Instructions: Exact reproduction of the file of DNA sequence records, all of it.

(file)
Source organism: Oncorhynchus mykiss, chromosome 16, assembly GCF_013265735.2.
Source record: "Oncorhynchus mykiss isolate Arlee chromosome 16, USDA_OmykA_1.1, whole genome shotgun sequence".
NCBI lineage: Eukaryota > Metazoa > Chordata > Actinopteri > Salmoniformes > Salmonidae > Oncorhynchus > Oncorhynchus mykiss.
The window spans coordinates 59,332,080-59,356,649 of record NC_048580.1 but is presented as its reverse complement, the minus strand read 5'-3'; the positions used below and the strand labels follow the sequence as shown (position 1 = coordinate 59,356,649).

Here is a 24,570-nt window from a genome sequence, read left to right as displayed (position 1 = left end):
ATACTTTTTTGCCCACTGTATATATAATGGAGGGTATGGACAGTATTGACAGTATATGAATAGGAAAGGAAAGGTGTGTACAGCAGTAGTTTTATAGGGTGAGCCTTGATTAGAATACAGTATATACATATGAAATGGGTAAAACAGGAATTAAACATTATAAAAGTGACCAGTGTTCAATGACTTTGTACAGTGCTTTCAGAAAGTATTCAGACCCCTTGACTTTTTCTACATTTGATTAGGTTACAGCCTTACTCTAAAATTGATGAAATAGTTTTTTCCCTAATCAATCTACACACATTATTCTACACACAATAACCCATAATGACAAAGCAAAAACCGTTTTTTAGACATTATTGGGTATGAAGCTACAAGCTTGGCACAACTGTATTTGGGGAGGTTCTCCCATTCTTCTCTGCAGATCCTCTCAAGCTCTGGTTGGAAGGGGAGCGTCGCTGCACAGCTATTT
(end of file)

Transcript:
Source organism: Oncorhynchus mykiss, chromosome 16, assembly GCF_013265735.2.
Source record: "Oncorhynchus mykiss isolate Arlee chromosome 16, USDA_OmykA_1.1, whole genome shotgun sequence".
NCBI lineage: Eukaryota > Metazoa > Chordata > Actinopteri > Salmoniformes > Salmonidae > Oncorhynchus > Oncorhynchus mykiss.
The window spans coordinates 59,332,080-59,356,649 of record NC_048580.1 but is presented as its reverse complement, the minus strand read 5'-3'; the positions used below and the strand labels follow the sequence as shown (position 1 = coordinate 59,356,649).

Here is a 24,570-nt window from a genome sequence, read left to right as displayed (position 1 = left end):
ATACTTTTTTGCCCACTGTATATATAATGGAGGGTATGGACAGTATTGACAGTATATGAATAGGAAAGGAAAGGTGTGTACAGCAGTAGTTTTATAGGGTGAGCCTTGATTAGAATACAGTATATACATATGAAATGGGTAAAACAGGAATTAAACATTATAAAAGTGACCAGTGTTCAATGACTTTGTACAGTGCTTTCAGAAAGTATTCAGACCCCTTGACTTTTTCTACATTTGATTAGGTTACAGCCTTACTCTAAAATTGATGAAATAGTTTTTTCCCTAATCAATCTACACACATTATTCTACACACAATAACCCATAATGACAAAGCAAAAACCGTTTTTTAGACATTATTGGGTATGAAGCTACAAGCTTGGCACAACTGTATTTGGGGAGGTTCTCCCATTCTTCTCTGCAGATCCTCTCAAGCTCTGGTTGGAAGGGGAGCGTCGCTGCACAGCTATTT